COVID-19 update: Walz set to open vaccine shots to all 16 and older
Minnesota will expand COVID-19 vaccination eligibility to all state residents 16 and older starting March 30, according to multiple sources with knowledge of the state’s plan.
The information, which has been communicated to health systems and public health offices around the state, marks a major milestone in Minnesota’s vaccine strategy.
Currently, only certain people with underlying health conditions and jobs that put them at highest risk of getting COVID-19 have been eligible for vaccination.
But in a call with reporters, Health Department leaders said they are expecting a major expansion of vaccine doses the first week in April: Enough to give 300,000 Minnesotans their first shot and an additional 200,000 doses to provide people with a second shot.
Gov. Tim Walz is expected to unveil the expansion Friday.
The Health Department on Thursday reported about 34,000 more vaccinations, keeping the seven-day trend running at around 40,000 shots daily, roughly what it’s been the past few weeks.
The plateauing pace isn’t necessarily a problem since the state’s federal vaccination shipments are set to jump in April. But it’s a race now to vaccinate Minnesotans quickly to avoid another COVID-19 surge.
“We have not achieved that vaccine nirvana … but we know it’s coming,” Kris Ehresmann, the state’s infectious disease director, told reporters.
Still, that bump can’t come soon enough.
Public health leaders are increasingly anxious about cases tied to the U.K. variant and to youth sports. They’ve confirmed 503 cases of the strain in recent weeks and they believe that half the cases in the state may be tied to the U.K. variant.
They’re also keeping a wary eye on several COVID-19 hot spots across the state.
More than 878,000 people — about 15.8 percent of the state’s population — have completed their vaccinations while more than 1.4 million — 26.5 percent — have received at least one dose, including about 79 percent of people age 65 and older.
For those who’ve received a complete vaccination, the results look good so far. Of the more than 850,000 people completely vaccinated, the state’s identified only 89 who’ve subsequently tested positive for COVID-19.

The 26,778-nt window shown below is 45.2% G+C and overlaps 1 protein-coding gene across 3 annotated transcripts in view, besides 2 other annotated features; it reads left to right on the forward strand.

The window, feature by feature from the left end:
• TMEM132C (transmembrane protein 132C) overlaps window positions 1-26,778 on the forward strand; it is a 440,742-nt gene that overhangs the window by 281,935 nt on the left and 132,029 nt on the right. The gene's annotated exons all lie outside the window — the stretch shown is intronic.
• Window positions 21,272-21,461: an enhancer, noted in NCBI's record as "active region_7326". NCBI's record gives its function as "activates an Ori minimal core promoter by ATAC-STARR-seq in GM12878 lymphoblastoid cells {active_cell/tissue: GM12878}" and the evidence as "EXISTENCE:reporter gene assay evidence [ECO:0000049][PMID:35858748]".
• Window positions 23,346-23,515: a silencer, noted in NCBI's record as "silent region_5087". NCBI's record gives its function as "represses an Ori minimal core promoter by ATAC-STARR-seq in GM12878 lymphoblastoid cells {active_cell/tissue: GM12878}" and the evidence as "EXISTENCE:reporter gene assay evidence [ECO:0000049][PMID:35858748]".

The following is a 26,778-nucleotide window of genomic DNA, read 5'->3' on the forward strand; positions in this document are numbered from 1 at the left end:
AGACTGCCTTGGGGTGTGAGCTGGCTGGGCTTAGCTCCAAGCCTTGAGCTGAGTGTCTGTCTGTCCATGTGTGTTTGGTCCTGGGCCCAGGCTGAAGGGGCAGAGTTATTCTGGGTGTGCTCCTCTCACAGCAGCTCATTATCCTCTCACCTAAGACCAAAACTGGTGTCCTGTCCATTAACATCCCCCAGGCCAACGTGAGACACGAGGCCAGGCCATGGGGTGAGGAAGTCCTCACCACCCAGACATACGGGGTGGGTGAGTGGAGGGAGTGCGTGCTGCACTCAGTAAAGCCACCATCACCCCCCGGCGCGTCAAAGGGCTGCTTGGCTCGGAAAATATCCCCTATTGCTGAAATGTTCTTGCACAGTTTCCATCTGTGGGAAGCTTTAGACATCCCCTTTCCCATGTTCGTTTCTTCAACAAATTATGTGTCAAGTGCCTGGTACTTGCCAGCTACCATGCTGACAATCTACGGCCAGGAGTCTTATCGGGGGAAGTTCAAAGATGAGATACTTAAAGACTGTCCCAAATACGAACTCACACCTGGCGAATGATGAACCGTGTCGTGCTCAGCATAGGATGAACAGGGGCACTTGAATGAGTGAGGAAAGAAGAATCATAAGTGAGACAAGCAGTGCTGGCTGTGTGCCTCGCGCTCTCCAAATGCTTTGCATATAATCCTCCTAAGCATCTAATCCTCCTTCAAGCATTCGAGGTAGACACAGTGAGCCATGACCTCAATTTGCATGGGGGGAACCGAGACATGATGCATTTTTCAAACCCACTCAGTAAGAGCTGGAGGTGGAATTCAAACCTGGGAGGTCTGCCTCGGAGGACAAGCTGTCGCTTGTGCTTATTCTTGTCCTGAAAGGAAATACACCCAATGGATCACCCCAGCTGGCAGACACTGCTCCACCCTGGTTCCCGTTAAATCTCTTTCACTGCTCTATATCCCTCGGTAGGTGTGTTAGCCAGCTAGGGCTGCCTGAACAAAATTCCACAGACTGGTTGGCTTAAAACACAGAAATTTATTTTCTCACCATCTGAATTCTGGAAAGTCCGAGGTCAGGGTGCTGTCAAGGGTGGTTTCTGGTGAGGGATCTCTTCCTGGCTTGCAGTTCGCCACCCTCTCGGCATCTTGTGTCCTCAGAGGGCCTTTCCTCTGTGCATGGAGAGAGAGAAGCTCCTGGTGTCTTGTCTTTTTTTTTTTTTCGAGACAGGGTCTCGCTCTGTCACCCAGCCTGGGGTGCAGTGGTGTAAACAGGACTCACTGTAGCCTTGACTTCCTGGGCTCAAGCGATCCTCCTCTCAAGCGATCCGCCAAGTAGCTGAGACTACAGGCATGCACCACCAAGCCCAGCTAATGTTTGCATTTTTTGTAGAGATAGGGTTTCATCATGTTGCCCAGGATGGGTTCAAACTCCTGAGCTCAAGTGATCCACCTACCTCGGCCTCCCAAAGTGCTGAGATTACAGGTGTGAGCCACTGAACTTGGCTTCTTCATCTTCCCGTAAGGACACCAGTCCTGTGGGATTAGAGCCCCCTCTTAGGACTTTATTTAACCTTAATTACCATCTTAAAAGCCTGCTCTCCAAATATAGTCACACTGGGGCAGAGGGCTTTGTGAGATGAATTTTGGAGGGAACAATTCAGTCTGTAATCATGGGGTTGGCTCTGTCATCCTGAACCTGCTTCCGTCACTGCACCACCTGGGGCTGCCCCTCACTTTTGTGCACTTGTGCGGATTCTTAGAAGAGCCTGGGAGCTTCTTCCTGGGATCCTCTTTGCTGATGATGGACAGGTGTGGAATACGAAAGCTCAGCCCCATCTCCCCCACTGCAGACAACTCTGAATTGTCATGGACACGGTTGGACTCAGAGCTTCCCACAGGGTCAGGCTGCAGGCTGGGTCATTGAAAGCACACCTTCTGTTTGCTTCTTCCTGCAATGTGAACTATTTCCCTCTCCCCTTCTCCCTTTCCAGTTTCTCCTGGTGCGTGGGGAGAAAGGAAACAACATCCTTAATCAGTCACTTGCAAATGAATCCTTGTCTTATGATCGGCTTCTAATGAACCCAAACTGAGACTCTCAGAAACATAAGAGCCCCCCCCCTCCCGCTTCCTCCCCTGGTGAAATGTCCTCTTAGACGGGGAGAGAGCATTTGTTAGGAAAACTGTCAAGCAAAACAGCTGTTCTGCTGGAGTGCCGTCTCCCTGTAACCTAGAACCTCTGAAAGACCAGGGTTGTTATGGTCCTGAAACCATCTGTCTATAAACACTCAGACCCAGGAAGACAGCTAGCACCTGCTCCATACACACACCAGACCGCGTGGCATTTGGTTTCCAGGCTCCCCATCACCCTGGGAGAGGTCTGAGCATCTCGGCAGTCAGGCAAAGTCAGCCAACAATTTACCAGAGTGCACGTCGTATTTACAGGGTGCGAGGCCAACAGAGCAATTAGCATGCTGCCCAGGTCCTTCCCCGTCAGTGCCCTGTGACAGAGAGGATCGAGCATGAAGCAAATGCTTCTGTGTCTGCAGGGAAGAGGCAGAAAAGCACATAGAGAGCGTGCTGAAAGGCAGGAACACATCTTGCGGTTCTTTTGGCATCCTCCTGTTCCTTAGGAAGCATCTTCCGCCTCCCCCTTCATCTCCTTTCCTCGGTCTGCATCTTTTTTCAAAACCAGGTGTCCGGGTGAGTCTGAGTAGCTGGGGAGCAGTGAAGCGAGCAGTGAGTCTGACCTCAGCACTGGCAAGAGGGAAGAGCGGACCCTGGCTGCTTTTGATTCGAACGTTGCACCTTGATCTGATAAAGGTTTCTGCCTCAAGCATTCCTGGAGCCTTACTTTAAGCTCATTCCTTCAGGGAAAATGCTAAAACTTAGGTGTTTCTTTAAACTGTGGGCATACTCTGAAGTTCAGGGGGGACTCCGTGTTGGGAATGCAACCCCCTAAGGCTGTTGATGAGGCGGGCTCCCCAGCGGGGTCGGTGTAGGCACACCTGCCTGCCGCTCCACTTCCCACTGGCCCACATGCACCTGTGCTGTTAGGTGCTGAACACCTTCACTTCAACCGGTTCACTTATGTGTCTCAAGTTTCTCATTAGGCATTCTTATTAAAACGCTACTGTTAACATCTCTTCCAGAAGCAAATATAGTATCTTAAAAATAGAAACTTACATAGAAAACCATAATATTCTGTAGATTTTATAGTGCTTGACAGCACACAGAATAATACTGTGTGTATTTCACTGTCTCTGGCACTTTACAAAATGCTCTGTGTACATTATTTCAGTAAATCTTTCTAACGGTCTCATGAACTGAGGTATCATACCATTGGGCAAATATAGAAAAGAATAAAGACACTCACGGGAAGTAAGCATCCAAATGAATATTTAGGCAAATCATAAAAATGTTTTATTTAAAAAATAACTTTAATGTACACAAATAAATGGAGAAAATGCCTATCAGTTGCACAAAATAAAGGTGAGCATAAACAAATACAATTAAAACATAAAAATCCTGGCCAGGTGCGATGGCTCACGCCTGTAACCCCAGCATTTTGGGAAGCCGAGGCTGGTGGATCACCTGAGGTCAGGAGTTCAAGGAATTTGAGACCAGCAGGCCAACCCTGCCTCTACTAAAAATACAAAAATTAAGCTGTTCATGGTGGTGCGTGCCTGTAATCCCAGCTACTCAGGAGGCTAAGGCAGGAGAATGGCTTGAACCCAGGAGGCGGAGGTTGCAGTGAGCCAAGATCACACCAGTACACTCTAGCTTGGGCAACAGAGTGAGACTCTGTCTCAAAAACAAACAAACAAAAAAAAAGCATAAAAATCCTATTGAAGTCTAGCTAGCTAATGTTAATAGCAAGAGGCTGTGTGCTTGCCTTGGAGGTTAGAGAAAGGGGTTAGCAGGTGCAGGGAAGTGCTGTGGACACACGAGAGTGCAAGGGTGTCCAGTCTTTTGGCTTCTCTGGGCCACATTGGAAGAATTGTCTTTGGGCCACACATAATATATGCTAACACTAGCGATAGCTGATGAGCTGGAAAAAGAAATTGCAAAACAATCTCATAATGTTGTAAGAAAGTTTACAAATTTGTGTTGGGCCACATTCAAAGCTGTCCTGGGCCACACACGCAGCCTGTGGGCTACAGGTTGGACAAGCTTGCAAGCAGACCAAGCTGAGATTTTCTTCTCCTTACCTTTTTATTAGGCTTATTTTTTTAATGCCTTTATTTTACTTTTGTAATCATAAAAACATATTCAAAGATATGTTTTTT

By the end of this week, all residents and staff in the state’s long-term care facilities would have had the opportunity to get the complete vaccination series, Health Commissioner Jan Malcolm said Thursday. “This is a very, very positive development,” she added.
South-central Minnesota update
Freeborn County reported 13 new COVID-19 cases on Thursday and has now had 3,030 cumulative cases since the start of the pandemic. Two cases were removed from the county’s list, according to the Freeborn County Public Health Department.
Seventy-eight cases are considered active, and no new hospitalizations or deaths were reported.
The new cases included two people between 10 and 14, one person in their 20s, one person in their 30s, four people in their 40s, two people in their 50s and three people in their 60s.
According to the Department of Health, 8,587 people in the county had received at least one COVID-19 vaccine dose as of Tuesday and 4,802 had received the completed series.
The following is an update on other area counties:
- Faribault County: four new lab-confirmed cases; 1,352 total cases; 3,870 people had received at least one dose of the vaccine, 2,077 had received completed series
- Mower County: 11 new lab-confirmed cases, one new probable case; 4,319 total cases; 12,118 people had received at least one dose of the vaccine, 6,222 had received completed series
- Steele County: 14 new lab-confirmed cases, one probable case; 3,277 total cases; 9,536 people had received at least one dose of the vaccine, 5,028 had received completed series
- Waseca County: nine new lab-confirmed cases; 2,174 total cases; 4,735 people had received at least one dose of the vaccine, 2,635 had received completed series
Freeborn County buildings will reopen for in person services April 1. According to a press release issued this week, the... read more